Crush the Market With 1 Stock and 1 Simple Rule

Over the years, much has been written about Warren Buffett's two rules for investing. They are:

  • Rule One: Never Lose Money
  • Rule Two: Never Forget Rule One

That's great advice, but it's completely useless when it comes to daily decision-making about your investments. Today, I'm sharing some practical advice (and stock picks) you can actually use, and I only need one rule to do it. I'm certain Mr. Buffett would approve.

The One Rule: Make smart investments on unloved, risky stocks with fantastic long-term stories.

What it means
Sometimes the market crushes specific stocks, knocking their prices down from 52-week highs. Our job as investors is to sort through these stocks and find the ones to which the market has over-reacted. Ask yourself, "Has the outlook for the company actually changed?" Divorce yourself from stock price declines, Wall Street analyst calls, and the talking heads on various television channels. Just focus on the underlying company and its future prospects. If they're as sound as ever, then you may have a smart buying opportunity on what others deem to be a risky stock.

Now, let's jump straight into two stocks, why they're unloved, and my take on their long-term outlook.

Sandridge Energy (NYSE: SD  ) is currently sitting at 59% of its 52-week high.

Why it's unloved: Sandridge's bet on natural gas has not paid off due to persistently depressed prices. Despite a diversification into oil, the company carries a significant total debt load of almost $3 billion, which gives it a total debt-to-equity ratio of a very unhealthy 210%.

My take: Two years ago, I bet a chunk of my personal portfolio on natural gas, so I'm feeling Sandridge's pain; however, I generally don't like to see companies shift away from their previous focus after asset prices have already declined significantly. By divesting a large part of its assets in the Permian Basin, it could be mortgaging its future in order to survive right now. It’s hard to know, but I’m sure of one thing: I don’t like the debt situation, and this overall circumstance is just too murky to see through.

Overall, it seems as though there may good reason why investors think Sandridge isn't worth the risk, and at least at this point, I'm going to have to agree.

Next up, we have Cirrus Logic (Nasdaq: CRUS  ) , which is currently at 75% of its 52-week high.

Why it's unloved: Unloved may be a strong word for Cirrus, as it's up 150% over the past year; however, it's still down 15% versus the Nasdaq over the past three months, largely due to weak quarterly earnings and some concerns over its inclusion in future Apple (Nasdaq: AAPL  ) products, to whom it supplies audio chips for the iPad and iPhone. Apple represented 44% of Cirrus's revenue last quarter, so it's easy to see why this could make some investors nervous.

My take: I like Cirrus Logic over the long-term based on Motley Fool technology guru Eric Bleeker's analysis after his October interview with CEO Jason Rhode. In fact, I own it in my personal portfolio for the exact reasons mentioned in Eric's excellent article. The Apple threat is and was overblown, but that's not really our long-term story; it's what makes the stock risky in the short term and provides us with a buying opportunity.

The long-term bet is that Cirrus is making a vastly superior product at effective costs (hence its inclusion in Apple products.) If it's good enough for a very demanding Steve Jobs, it should be good enough for other smartphone players like Research In Motion (Nasdaq: RIMM  ) and Motorola (NYSE: MOT  ) . Once we see the sparks of diversification, this once risky stock could skyrocket.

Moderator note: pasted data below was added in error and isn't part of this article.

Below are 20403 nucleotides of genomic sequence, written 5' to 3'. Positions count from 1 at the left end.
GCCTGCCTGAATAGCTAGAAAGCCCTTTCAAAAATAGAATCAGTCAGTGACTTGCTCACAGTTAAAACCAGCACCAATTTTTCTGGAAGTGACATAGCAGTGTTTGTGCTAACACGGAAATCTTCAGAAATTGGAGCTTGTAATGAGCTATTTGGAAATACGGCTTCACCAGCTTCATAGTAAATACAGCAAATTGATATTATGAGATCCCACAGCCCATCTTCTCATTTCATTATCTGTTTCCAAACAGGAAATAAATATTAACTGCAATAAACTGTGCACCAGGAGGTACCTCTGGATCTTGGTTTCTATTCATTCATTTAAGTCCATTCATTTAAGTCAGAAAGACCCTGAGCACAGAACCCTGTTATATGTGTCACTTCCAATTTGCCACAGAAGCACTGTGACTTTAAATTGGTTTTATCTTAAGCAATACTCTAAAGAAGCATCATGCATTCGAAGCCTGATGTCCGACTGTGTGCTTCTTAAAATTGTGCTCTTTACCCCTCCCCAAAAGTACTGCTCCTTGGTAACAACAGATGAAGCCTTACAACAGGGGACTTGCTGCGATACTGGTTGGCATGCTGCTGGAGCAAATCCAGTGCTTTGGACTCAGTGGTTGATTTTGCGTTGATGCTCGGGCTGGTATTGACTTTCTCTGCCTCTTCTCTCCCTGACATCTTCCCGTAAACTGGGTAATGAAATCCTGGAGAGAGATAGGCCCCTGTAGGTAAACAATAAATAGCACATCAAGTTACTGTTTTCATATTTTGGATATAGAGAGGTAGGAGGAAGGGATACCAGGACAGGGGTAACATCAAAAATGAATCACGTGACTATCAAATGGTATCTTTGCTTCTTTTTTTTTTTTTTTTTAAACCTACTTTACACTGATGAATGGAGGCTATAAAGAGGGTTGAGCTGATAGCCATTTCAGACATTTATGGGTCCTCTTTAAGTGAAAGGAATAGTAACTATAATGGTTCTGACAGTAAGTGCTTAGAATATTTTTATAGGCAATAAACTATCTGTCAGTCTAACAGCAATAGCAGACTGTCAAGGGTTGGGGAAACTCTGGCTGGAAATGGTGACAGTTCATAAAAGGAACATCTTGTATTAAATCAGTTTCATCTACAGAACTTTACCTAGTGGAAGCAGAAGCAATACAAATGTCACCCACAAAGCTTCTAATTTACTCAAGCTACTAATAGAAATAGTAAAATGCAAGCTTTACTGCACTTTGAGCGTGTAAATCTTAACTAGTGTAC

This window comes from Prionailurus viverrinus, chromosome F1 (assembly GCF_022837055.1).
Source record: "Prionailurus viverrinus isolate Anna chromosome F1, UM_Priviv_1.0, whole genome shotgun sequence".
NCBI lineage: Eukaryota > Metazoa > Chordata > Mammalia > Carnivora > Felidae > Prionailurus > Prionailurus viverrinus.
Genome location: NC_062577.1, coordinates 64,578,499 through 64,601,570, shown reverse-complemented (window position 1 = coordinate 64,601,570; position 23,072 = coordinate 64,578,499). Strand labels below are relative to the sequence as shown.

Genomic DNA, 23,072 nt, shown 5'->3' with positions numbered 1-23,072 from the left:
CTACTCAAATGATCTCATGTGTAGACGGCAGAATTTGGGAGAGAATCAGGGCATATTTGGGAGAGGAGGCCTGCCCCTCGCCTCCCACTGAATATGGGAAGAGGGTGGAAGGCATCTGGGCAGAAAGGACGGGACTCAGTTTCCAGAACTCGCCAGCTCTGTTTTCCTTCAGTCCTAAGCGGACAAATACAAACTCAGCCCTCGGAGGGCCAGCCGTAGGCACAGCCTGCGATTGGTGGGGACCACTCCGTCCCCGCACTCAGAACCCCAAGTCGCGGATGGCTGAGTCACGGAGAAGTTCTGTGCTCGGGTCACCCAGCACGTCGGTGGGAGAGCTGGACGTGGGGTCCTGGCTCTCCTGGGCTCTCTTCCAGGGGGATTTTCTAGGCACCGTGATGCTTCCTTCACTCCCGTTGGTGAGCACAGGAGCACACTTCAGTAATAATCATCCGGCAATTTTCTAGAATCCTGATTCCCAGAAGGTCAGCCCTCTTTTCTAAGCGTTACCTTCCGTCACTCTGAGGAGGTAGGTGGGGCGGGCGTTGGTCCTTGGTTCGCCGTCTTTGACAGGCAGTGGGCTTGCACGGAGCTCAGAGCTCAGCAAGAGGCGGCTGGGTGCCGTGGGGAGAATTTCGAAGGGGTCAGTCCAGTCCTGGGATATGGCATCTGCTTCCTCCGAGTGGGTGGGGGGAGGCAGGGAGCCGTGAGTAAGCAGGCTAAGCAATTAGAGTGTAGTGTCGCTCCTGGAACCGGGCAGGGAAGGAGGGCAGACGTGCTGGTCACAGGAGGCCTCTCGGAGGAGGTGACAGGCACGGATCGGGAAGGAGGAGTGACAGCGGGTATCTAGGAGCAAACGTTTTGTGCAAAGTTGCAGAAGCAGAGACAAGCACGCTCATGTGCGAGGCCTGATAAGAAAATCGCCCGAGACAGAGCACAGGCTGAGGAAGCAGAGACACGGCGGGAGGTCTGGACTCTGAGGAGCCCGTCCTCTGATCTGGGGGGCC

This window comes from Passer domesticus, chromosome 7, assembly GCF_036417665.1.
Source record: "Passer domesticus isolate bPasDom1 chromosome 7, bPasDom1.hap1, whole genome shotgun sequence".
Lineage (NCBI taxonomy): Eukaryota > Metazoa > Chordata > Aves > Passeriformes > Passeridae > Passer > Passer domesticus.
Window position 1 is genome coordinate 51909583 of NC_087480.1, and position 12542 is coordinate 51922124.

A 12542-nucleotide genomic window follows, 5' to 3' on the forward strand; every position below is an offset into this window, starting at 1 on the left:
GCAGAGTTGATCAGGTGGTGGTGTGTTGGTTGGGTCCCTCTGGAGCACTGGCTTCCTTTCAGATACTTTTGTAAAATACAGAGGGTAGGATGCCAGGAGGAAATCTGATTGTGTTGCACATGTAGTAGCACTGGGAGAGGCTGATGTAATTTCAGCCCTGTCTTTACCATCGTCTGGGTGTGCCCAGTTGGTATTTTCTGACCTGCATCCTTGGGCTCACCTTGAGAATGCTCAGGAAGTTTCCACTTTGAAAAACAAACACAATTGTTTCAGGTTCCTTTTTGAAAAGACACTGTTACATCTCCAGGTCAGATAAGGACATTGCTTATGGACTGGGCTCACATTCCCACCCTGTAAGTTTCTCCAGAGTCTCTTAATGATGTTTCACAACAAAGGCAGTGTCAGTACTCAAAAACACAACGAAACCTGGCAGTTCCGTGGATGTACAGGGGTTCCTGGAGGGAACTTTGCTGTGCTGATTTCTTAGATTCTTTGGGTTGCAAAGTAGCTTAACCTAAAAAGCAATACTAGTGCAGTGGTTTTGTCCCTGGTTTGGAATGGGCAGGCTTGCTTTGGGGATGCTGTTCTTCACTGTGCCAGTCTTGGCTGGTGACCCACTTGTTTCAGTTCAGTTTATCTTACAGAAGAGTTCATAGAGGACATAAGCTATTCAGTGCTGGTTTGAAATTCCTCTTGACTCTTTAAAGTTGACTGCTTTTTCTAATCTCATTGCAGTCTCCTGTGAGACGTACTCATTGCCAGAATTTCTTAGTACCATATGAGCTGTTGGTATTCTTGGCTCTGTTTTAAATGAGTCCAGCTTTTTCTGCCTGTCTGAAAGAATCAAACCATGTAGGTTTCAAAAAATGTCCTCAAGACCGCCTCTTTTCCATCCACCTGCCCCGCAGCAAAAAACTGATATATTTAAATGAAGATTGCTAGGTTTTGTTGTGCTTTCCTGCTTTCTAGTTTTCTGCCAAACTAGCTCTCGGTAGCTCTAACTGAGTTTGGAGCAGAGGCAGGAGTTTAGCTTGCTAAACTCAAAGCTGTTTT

That's not to say Apple doesn't drop it from the next generation of iPad and iPhone, which would devastate the stock in the short term -- we simply don't know. But that's the essence of my one simple rule. Put a portion of your portfolio in companies with great long-term stories that others are calling risky. Some will fail in the short term, but the big winners will more than clean up the losers.

How you can get started right now
The key is to always be on the lookout for other risky stocks worth buying at great prices. That's the core of Warren Buffett's investment philosophy and one worth following. In fact, Motley Fool analysts have been stalking Buffett's buying activity and have identified in a new free report one "risky" health-care stock that Buffett's been quietly buying. Today, I invite you download this free report, The Health-Care Play That's Worth the Risk, at no cost to you – no credit card required. Get instant access to this free report by clicking here now.

Jeremy Phillips owns shares of Cirrus Logic. Apple is a Motley Fool Stock Advisor choice. The Fool owns shares of Apple and Cirrus Logic. Try any of our Foolish newsletter services free for 30 days. We Fools may not all hold the same opinions, but we all believe that considering a diverse range of insights makes us better investors. The Motley Fool has a disclosure policy.


Read/Post Comments (15) | Recommend This Article (54)

Comments from our Foolish Readers

Help us keep this a respectfully Foolish area! This is a place for our readers to discuss, debate, and learn more about the Foolish investing topic you read about above. Help us keep it clean and safe. If you believe a comment is abusive or otherwise violates our Fool's Rules, please report it via the Report this Comment Report this Comment icon found on every comment.

  • Report this Comment On December 15, 2010, at 11:50 AM, wsucougz wrote:

    I'm not going to get into an analysis of Sandride, but do your homework. Sandridge isn't selling gas assets in a down market, they are selling oil assets in an up market.

    You could see this by taking a 5 minute peak at their latest presentation, or instead, you could just look at their latest press release and draw some wildly off-base conclusions.